[Mb-civic] A President in Need of a Blunt Friend - Jim Hoagland -
swiggard at comcast.net
Thu Sep 29 03:59:22 PDT 2005
A President in Need of a Blunt Friend
By Jim Hoagland
Thursday, September 29, 2005; Page A23
What George W. Bush needs right now is his own version of Clark
Clifford. He needs a friend close enough to tell him that his presidency
is failing -- and wise enough to describe what Bush must do to salvage it.
Clifford played that truth-telling role for Lyndon Johnson at the height
of LBJ's Vietnam crisis. Through a unique combination of being loyal to
Johnson and yet not being dependent on him, this archetype of the
Washington legal establishment could not only talk to the president but
also be heard -- if not necessarily followed in detail.
Bush's floundering since he was caught off base and off guard by
Hurricane Katrina strips the veil from a broad pattern of recurrent
inattention to the duties of governance, of misplaced loyalty to
incompetent subordinates, and a crippling refusal to look back at and
learn from mistakes.
I take no pleasure from that harsh assessment. I have never shared the
unreasoning conviction of many of his more partisan opponents that Bush
as a national leader is illegitimate, moronic or both. He isn't.
Add this sobering reality: We have three years and change left on Bush's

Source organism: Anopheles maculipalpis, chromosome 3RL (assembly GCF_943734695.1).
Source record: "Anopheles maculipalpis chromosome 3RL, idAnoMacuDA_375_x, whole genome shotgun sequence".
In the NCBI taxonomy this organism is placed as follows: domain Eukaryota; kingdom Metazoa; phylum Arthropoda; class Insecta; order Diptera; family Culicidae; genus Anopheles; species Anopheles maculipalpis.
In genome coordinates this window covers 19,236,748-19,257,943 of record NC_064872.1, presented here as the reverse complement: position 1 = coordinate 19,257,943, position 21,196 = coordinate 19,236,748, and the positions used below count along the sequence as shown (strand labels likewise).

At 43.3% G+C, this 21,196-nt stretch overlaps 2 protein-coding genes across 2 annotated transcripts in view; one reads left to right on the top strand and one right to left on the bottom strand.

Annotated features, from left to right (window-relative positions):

second mandate. He has undertaken a vital effort to establish a new and
badly needed foundation for U.S. policy and the U.S. presence in the
Middle East. Hurrying him into lame-duck, dead-end status ahead of his
time will undermine that effort and harm the nation in other ways.
But in the American system, only Bush can prevent that from happening
once confidence has been shaken in presidential leadership as severely
as it has been over the past five months. It is up to Bush to prevent
the breaking of his presidency.
He has at least stopped digging himself deeper into the hole into which
Katrina shoved him. But the public sees his efforts on Hurricane Rita
through the prism of Katrina -- as damage control and repair for his
reputation. He is on the defensive, and showing it.
This is an inadequate but welcome change from the cocksureness that
reelection brought to the small team of decision makers and explainers
around Bush. As I wrote in June as polls showed support falling sharply,
doubts and complaints about the policies the administration was pursuing
in Iraq had become "white noise that Bush and aides no longer hear."
The puzzling inability (refusal?) to hear what was going on in the
country exploded into prime time when Katrina struck and Bush froze,
appearing determined to see through his protester-plagued vacation in
Texas, come what may.
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